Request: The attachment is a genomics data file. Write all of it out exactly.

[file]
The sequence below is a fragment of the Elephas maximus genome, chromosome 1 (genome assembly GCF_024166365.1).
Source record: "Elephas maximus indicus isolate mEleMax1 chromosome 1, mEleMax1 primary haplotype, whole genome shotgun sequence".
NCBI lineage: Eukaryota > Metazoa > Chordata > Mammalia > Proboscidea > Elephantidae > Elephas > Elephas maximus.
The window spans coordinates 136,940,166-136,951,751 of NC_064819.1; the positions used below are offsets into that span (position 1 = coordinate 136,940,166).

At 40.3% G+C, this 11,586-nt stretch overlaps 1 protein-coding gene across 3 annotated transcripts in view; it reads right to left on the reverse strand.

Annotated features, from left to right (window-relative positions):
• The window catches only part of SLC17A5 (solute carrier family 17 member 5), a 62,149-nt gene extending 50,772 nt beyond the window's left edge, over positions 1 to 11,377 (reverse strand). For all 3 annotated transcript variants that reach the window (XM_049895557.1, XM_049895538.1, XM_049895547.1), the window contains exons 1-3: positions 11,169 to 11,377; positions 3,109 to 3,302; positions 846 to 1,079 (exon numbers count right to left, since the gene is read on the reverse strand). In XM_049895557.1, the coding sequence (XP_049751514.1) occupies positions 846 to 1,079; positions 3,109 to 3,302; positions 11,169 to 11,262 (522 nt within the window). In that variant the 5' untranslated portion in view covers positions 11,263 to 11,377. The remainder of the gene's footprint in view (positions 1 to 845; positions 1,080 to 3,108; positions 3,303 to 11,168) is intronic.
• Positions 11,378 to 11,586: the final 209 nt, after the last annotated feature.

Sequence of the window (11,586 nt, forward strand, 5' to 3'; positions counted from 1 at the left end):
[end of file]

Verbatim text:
The sequence below is a fragment of the Elephas maximus genome, chromosome 1 (genome assembly GCF_024166365.1).
Source record: "Elephas maximus indicus isolate mEleMax1 chromosome 1, mEleMax1 primary haplotype, whole genome shotgun sequence".
NCBI lineage: Eukaryota > Metazoa > Chordata > Mammalia > Proboscidea > Elephantidae > Elephas > Elephas maximus.
The window spans coordinates 136,940,166-136,951,751 of NC_064819.1; the positions used below are offsets into that span (position 1 = coordinate 136,940,166).

At 40.3% G+C, this 11,586-nt stretch overlaps 1 protein-coding gene across 3 annotated transcripts in view; it reads right to left on the reverse strand.

Annotated features, from left to right (window-relative positions):
• The window catches only part of SLC17A5 (solute carrier family 17 member 5), a 62,149-nt gene extending 50,772 nt beyond the window's left edge, over positions 1 to 11,377 (reverse strand). For all 3 annotated transcript variants that reach the window (XM_049895557.1, XM_049895538.1, XM_049895547.1), the window contains exons 1-3: positions 11,169 to 11,377; positions 3,109 to 3,302; positions 846 to 1,079 (exon numbers count right to left, since the gene is read on the reverse strand). In XM_049895557.1, the coding sequence (XP_049751514.1) occupies positions 846 to 1,079; positions 3,109 to 3,302; positions 11,169 to 11,262 (522 nt within the window). In that variant the 5' untranslated portion in view covers positions 11,263 to 11,377. The remainder of the gene's footprint in view (positions 1 to 845; positions 1,080 to 3,108; positions 3,303 to 11,168) is intronic.
• Positions 11,378 to 11,586: the final 209 nt, after the last annotated feature.

Sequence of the window (11,586 nt, forward strand, 5' to 3'; positions counted from 1 at the left end):